Whether your dust collector is brand new or has been in service for years, you may be noticing problems with it. Troubleshooting operational issues can be difficult. It could be that the system is undersized, due either to improper initial design or subsequent modification. But how do you know? Here are seven indicators that you may have an undersized dust collector in operation.
It is important to size the collector with the correct air-to-cloth ratio. In general, you want to select the lowest air-to-cloth ratio possible. That’s because a low ratio provides more filter media area for the selected air volume. As a result, more media means lower dust loading on the media, lower differential pressure, and longer filter life.
High air-to-cloth forces a heavier dust loading onto the filter media. This can lead to shorter filter life and high differential pressure. A high ratio can result in a rapid buildup of dust on the filters. This embeds the dust particles in the media and clogs the filters. Consequently, the collector will work harder than it should.
Selecting the right air-to-cloth ratio is an essential step in determining the proper collector size. Sizing the ratio too low can result in a larger and more costly dust collector than the application requires. Sizing the ratio too high can result in an undersized collector with poor efficiency and high maintenance and operation costs.
Differential Pressure Gauge Readings
One of the easiest indicators of an undersized collector is to monitor the dust collector’s differential pressure. Does the differential pressure rise too rapidly? Does the differential pressure remain high during the collector’s pulse cleaning cycle?
Persistent high differential pressure readings or a differential pressure that will not drop during the filter pulse cleaning cycles is an early warning that your collector may be undersized. However, other factors unrelated to the size of the collector can cause high pressure readings. For example, it can be a faulty pressure gauge or simply a clogged vacuum line causing a false reading.
Filter Life / Filter Failure
Short filter life is a more accurate indicator of an undersized collector. Filter life will vary depending on many factors. These may include the type of collected dust particulate and the hours of dust collector operation. It may also involve how much downtime is allowed for filters to “rest,” and the effectiveness of the pulse cleaning system, to name a few.
In general, the average life expediency of a cartridge filter should be a year or longer. In some extreme applications, filters may need replacing on a 6 to 9-month cycle. Filters failing or needing monthly replacement are indicators the collector is handling more dust materials than it was sized for.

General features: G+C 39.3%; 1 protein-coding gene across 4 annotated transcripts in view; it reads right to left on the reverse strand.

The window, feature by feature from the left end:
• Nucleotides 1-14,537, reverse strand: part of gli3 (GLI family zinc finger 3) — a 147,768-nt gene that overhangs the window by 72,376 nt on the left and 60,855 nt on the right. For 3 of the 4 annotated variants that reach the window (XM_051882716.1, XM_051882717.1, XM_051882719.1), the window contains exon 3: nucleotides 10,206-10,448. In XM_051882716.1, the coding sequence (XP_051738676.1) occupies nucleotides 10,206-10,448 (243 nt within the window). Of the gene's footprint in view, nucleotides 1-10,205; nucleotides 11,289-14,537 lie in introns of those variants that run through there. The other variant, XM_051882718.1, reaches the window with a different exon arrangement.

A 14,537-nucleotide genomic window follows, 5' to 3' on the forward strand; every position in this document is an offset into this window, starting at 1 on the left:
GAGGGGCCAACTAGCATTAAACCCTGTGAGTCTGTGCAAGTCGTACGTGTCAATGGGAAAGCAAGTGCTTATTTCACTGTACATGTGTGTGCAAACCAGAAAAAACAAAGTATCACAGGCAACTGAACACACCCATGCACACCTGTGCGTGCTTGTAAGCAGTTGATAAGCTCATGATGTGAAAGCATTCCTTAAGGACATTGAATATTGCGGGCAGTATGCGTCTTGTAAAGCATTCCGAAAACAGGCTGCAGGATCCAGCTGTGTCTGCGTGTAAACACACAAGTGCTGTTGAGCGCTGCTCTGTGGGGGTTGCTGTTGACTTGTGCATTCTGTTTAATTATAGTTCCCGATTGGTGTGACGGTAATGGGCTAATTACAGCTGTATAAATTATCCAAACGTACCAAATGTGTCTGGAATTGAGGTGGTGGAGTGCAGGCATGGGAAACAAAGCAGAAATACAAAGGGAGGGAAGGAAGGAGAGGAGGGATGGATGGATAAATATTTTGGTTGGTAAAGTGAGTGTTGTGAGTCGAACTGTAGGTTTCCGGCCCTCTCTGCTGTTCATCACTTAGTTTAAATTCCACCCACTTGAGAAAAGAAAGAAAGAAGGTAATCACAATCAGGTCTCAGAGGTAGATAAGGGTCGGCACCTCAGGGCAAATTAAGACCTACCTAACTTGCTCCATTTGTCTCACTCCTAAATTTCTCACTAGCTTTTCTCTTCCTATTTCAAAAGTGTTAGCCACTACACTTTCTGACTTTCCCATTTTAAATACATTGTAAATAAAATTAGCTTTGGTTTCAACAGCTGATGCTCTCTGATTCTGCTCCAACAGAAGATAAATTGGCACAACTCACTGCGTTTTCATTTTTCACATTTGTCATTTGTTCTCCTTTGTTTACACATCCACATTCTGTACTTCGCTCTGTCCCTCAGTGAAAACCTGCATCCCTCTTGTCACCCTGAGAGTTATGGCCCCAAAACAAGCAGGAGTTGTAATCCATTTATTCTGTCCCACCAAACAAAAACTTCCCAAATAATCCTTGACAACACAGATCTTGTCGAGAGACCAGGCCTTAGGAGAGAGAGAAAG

Loss of Air Flow
The dust system may experience a loss of airflow or suction at the hoods. If so, heavy dust loading on the filters can cause this. This is an indicator that the system is working too hard and is undersized for the application.
Dust Backing Up in the Collector Hopper
Emptying collector dust multiple times during a work shift could indicate an undersized system. This could be dust that backs up into the hopper or dust storage at the unit’s discharge. Both are strong signs that the system is handling more dust than it was sized for.
Dust backing up in the hopper is a serious concern. That’s because it can get high enough to cover and blind the filter elements.
Poor fan performance can be an indicator of an undersized system. As the filters rapidly load with dust, the total system static pressure builds, which can affect the fan performance.
Through system design and installation, we assume that the collector is properly sized. That assumption is based on a competent contractor performing the work. But over time, a company may add new equipment that requires dust collection. Often they are just scabbed into the existing system. There is little thought as to how it will affect the dust collector.
To compensate for the additional air required, usually one of two things happens. They either modify the original fan or replace it with a larger one. Either way, it’s operating at a volume higher than the original system design. Modifying a system in this way can result in an undersized collector for the current needs.
Professional Troubleshooting of a (Potentially) Undersized Dust Collector
Do any of the above seven signs lead you to believe that your dust collector may be undersized? If so, then contact us. Our highly qualified service team will determine the problem, whether it’s an undersized collector or not.